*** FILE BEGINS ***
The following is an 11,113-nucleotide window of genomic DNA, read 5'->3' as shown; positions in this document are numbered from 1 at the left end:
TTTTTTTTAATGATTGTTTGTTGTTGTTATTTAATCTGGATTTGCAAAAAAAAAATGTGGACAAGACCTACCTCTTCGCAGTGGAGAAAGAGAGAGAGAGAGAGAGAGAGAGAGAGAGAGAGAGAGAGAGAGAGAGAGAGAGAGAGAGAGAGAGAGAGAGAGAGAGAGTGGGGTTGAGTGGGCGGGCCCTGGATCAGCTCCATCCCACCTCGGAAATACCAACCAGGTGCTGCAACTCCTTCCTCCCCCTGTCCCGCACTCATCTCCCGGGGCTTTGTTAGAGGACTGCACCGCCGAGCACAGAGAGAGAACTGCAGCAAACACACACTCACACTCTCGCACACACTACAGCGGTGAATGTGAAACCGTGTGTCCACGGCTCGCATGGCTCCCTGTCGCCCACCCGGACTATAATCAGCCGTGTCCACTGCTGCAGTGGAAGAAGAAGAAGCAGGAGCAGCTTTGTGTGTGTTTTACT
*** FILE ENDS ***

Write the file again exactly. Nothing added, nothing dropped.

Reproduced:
The following is an 11,113-nucleotide window of genomic DNA, read 5'->3' as shown; positions in this document are numbered from 1 at the left end:
TTTTTTTTAATGATTGTTTGTTGTTGTTATTTAATCTGGATTTGCAAAAAAAAAATGTGGACAAGACCTACCTCTTCGCAGTGGAGAAAGAGAGAGAGAGAGAGAGAGAGAGAGAGAGAGAGAGAGAGAGAGAGAGAGAGAGAGAGAGAGAGAGAGAGAGAGAGAGAGTGGGGTTGAGTGGGCGGGCCCTGGATCAGCTCCATCCCACCTCGGAAATACCAACCAGGTGCTGCAACTCCTTCCTCCCCCTGTCCCGCACTCATCTCCCGGGGCTTTGTTAGAGGACTGCACCGCCGAGCACAGAGAGAGAACTGCAGCAAACACACACTCACACTCTCGCACACACTACAGCGGTGAATGTGAAACCGTGTGTCCACGGCTCGCATGGCTCCCTGTCGCCCACCCGGACTATAATCAGCCGTGTCCACTGCTGCAGTGGAAGAAGAAGAAGCAGGAGCAGCTTTGTGTGTGTTTTACT